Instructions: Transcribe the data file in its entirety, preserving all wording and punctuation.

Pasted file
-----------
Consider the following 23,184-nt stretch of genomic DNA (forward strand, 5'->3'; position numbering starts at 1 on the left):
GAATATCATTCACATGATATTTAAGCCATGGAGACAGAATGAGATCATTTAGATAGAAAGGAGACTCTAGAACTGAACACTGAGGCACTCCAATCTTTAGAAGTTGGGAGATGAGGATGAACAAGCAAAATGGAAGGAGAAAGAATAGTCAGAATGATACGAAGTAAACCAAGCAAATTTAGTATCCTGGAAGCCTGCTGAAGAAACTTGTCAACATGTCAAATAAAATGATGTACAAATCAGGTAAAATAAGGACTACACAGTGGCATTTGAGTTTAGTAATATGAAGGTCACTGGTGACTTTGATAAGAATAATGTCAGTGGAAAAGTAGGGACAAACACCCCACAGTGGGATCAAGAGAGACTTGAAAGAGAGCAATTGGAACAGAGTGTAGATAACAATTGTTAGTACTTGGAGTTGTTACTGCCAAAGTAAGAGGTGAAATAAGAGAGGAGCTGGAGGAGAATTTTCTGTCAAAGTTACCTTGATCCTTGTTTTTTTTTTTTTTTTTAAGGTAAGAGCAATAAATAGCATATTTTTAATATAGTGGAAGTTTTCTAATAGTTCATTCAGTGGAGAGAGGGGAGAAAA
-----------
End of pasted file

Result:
Consider the following 23,184-nt stretch of genomic DNA (forward strand, 5'->3'; position numbering starts at 1 on the left):
GAATATCATTCACATGATATTTAAGCCATGGAGACAGAATGAGATCATTTAGATAGAAAGGAGACTCTAGAACTGAACACTGAGGCACTCCAATCTTTAGAAGTTGGGAGATGAGGATGAACAAGCAAAATGGAAGGAGAAAGAATAGTCAGAATGATACGAAGTAAACCAAGCAAATTTAGTATCCTGGAAGCCTGCTGAAGAAACTTGTCAACATGTCAAATAAAATGATGTACAAATCAGGTAAAATAAGGACTACACAGTGGCATTTGAGTTTAGTAATATGAAGGTCACTGGTGACTTTGATAAGAATAATGTCAGTGGAAAAGTAGGGACAAACACCCCACAGTGGGATCAAGAGAGACTTGAAAGAGAGCAATTGGAACAGAGTGTAGATAACAATTGTTAGTACTTGGAGTTGTTACTGCCAAAGTAAGAGGTGAAATAAGAGAGGAGCTGGAGGAGAATTTTCTGTCAAAGTTACCTTGATCCTTGTTTTTTTTTTTTTTTTTAAGGTAAGAGCAATAAATAGCATATTTTTAATATAGTGGAAGTTTTCTAATAGTTCATTCAGTGGAGAGAGGGGAGAAAA